News Brief - October 28

Tuesday, October 28, 2008 | News

Wages

“The Working Poor group knows that it is a political hot potato to call for public policy to improve wages and  benefits and increase training programs to help lift low-wage workers out of poverty.”
That potato would be a lot cooler if you dropped the “poverty” and kept up the inclusive rhetoric. 

Young workers in unions earn $4 more per hour than non-union, study shows
“Even though they’ve done everything right – finished high school and college at higher rates than in the past, young workers have been the hardest hit by stagnant and declining wages over the last 30 years.”

Workers unite for human rights
“The rally called attention to the plight of poverty-level workers who say they lack health care or educational opportunities to improve their job prospects.”

Health Care, Housing

Premiums soar; wages stagnate
“As health care becomes less and less affordable, Georgians face difficult choices in trying to provide health coverage for themselves and their families.”

Report: Energy efficiency key to housing affordability
“As we look at the age of homes and concentrations of low-income households, we see that the very people least able to afford high consumption live in homes built without energy efficiency measures.”

Economy

In race for president, economy passes war and health care as key issue

Keep the playing field level 

“The economic climate has affected us all, regardless of social standing, and if communities are going to survive, we had better start working together to make ends meet.”

Poverty

Task force tries to redefine poverty 

“Poverty is high,” Dillon said, agreeing that the numbers being used to set guidelines don’t take into account people trying to pay utilities on $7 and $8 an hour jobs. “You can’t pay all the necessities to live” on those kinds of wages, he said.“

Then let’s cut the Sympathy Frame, and have a conversation about sufficient wages, and better jobs for everyone.

Campaign offers little on how to aid the poor
”All three are upset that poverty — affecting more than one in 10 Americans — is rarely spoken about on the presidential campaign trail.“
Allow me to direct you back to that whole ‘hot potato’ thing.

Crises on many fronts

”No one knows how to quell the uncertainty. And no one is even talking about the poor.“
Plenty of people are talking about the poor – no one is listening.

Report: Indiana working poor numbers grow
”Investing in job training programs, increasing the minimum wage above the federal wage standard, and initiatives such as paid parent leave for family and medical needs resulted in some states reducing their number of low-income working families, the report said.“  

News Brief - September 5

Friday, September 05, 2008 | News

Benefits

Group pulling Ohio sick leave measure from ballot

Study: Few California Workers Aware of Family Leave Law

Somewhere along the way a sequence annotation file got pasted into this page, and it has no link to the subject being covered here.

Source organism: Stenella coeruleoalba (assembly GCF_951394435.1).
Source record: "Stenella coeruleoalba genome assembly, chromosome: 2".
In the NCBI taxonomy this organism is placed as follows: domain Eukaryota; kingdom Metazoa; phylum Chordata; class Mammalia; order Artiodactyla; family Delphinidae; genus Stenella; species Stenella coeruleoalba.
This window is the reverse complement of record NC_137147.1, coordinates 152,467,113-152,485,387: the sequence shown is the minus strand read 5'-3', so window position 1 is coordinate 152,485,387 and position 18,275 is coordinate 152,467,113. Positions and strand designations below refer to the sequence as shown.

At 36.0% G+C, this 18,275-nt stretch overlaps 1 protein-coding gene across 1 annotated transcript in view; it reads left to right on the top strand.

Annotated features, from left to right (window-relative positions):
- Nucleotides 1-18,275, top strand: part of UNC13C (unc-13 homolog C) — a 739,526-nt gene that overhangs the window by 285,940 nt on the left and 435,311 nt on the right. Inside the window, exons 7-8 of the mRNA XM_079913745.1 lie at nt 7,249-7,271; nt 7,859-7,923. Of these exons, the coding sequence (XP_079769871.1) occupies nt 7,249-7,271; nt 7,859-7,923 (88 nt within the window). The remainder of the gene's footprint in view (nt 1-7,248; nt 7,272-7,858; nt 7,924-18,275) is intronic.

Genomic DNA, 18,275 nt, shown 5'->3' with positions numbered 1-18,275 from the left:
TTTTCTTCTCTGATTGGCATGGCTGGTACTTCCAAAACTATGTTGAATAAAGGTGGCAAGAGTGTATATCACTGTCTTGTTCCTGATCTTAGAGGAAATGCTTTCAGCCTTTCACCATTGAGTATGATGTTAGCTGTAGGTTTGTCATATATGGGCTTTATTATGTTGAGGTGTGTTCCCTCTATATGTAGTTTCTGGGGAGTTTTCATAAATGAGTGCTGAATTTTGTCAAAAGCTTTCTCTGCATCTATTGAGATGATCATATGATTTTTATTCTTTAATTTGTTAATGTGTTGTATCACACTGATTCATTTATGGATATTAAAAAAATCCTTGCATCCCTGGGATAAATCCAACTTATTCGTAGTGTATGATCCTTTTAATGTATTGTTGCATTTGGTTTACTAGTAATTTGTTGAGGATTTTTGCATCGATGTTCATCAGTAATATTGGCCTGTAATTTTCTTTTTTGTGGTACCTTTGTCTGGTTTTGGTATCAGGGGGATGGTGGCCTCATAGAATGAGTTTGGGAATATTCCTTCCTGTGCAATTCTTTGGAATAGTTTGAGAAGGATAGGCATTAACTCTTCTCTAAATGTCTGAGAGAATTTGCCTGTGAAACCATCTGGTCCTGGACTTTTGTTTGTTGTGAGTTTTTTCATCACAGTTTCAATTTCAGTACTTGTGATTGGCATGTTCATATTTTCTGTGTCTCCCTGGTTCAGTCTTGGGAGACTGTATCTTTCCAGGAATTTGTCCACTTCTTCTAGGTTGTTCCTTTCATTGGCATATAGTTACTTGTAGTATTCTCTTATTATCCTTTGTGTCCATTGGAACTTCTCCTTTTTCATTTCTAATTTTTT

And fewer have taken time off. 

Sick and Fired: US Workers Struggle Without Paid Sick, Parental Leave
“A new report finds the United States ranks at the bottom of 21 high-income nations in providing parental leave for workers.”
In spite of the revelation that…
American Workers Overwhelmingly Support Paid Sick Days

How does Swedish parental leave work?
A jealousy-inducing example of “elsewhere.”  
 

Labor Market, Economy, Wages

Struggles for worker justice take on new urgency, intensity
“As we enjoy barbecue picnics and time off from work, we should also remember the most fundamental aspect of Labor Day: honoring workers and their struggles for rights.”

Tough economy worsens struggle for workers, job seekers
It’s a recurrent story – wages aren’t keeping up with inflation, it’s harder to recover from job loss, and job security is fading. It will take better jobs to build the economy we so wistfully remember.

For others, Census data paints a rosier picture:
The Real Economic Scorecard

Let’s Stop Minimizing Minimum Wage
“Two years ago, more than 650 economists, including five Nobel Prize winners, signed a statement saying state and federal minimum wage increases can ”significantly improve the lives of low-income workers and their families, without the adverse effects that critics have claimed.“

Health Care

Cost of caring for Missourians without health insurance impacts everyone in the state

Kids of Stressed, Low-Income Mothers Prone to Weight Problems
Making jobs better – and ensuring that hard work earns a living wage – is not only good for workers, but for the health of their families and communities as well.

Absence makes baby’s brain grow softer: Call for two years paid maternity leave

Education, Housing

Economic Diversity: Why We Measure It
US News ranks colleges according to the economic diversity of their student populations.

Affordable housing hard to come by on coast
Hurricanes: conveniently gentrifying neighborhoods for the wealthy everywhere.

Teen Pregnancy

Teen pregnancy is back in the public eye, with poverty, not Palin, apparently to blame:
Poverty, not sex ed, key factor in teen pregnancy
Cause for Alarm? Understanding Recent Trends in Teenage Childbearing